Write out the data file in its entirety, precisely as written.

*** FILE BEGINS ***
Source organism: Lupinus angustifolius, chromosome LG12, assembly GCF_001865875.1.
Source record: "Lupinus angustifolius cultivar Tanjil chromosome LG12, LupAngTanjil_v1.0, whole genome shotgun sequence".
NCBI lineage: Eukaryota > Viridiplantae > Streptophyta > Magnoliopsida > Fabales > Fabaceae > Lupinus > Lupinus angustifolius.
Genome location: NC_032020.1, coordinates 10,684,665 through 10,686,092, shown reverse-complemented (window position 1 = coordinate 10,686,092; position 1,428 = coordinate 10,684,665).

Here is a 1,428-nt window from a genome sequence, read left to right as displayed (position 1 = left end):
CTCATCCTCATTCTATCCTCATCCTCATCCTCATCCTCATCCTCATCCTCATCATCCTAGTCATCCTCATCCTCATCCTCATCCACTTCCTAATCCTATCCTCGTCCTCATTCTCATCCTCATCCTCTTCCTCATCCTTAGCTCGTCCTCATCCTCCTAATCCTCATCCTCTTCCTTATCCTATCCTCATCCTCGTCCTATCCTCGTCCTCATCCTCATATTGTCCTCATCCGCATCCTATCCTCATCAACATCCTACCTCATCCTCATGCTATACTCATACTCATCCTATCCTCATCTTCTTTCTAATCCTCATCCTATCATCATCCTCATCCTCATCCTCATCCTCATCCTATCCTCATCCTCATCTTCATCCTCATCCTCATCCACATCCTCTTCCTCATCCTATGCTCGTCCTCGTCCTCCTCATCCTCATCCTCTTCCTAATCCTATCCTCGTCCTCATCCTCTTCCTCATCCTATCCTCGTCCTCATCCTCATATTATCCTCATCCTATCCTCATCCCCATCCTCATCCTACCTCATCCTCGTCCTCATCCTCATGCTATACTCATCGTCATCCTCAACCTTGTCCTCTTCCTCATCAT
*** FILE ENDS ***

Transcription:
Source organism: Lupinus angustifolius, chromosome LG12, assembly GCF_001865875.1.
Source record: "Lupinus angustifolius cultivar Tanjil chromosome LG12, LupAngTanjil_v1.0, whole genome shotgun sequence".
NCBI lineage: Eukaryota > Viridiplantae > Streptophyta > Magnoliopsida > Fabales > Fabaceae > Lupinus > Lupinus angustifolius.
Genome location: NC_032020.1, coordinates 10,684,665 through 10,686,092, shown reverse-complemented (window position 1 = coordinate 10,686,092; position 1,428 = coordinate 10,684,665).

Here is a 1,428-nt window from a genome sequence, read left to right as displayed (position 1 = left end):
CTCATCCTCATTCTATCCTCATCCTCATCCTCATCCTCATCCTCATCCTCATCATCCTAGTCATCCTCATCCTCATCCTCATCCACTTCCTAATCCTATCCTCGTCCTCATTCTCATCCTCATCCTCTTCCTCATCCTTAGCTCGTCCTCATCCTCCTAATCCTCATCCTCTTCCTTATCCTATCCTCATCCTCGTCCTATCCTCGTCCTCATCCTCATATTGTCCTCATCCGCATCCTATCCTCATCAACATCCTACCTCATCCTCATGCTATACTCATACTCATCCTATCCTCATCTTCTTTCTAATCCTCATCCTATCATCATCCTCATCCTCATCCTCATCCTCATCCTATCCTCATCCTCATCTTCATCCTCATCCTCATCCACATCCTCTTCCTCATCCTATGCTCGTCCTCGTCCTCCTCATCCTCATCCTCTTCCTAATCCTATCCTCGTCCTCATCCTCTTCCTCATCCTATCCTCGTCCTCATCCTCATATTATCCTCATCCTATCCTCATCCCCATCCTCATCCTACCTCATCCTCGTCCTCATCCTCATGCTATACTCATCGTCATCCTCAACCTTGTCCTCTTCCTCATCAT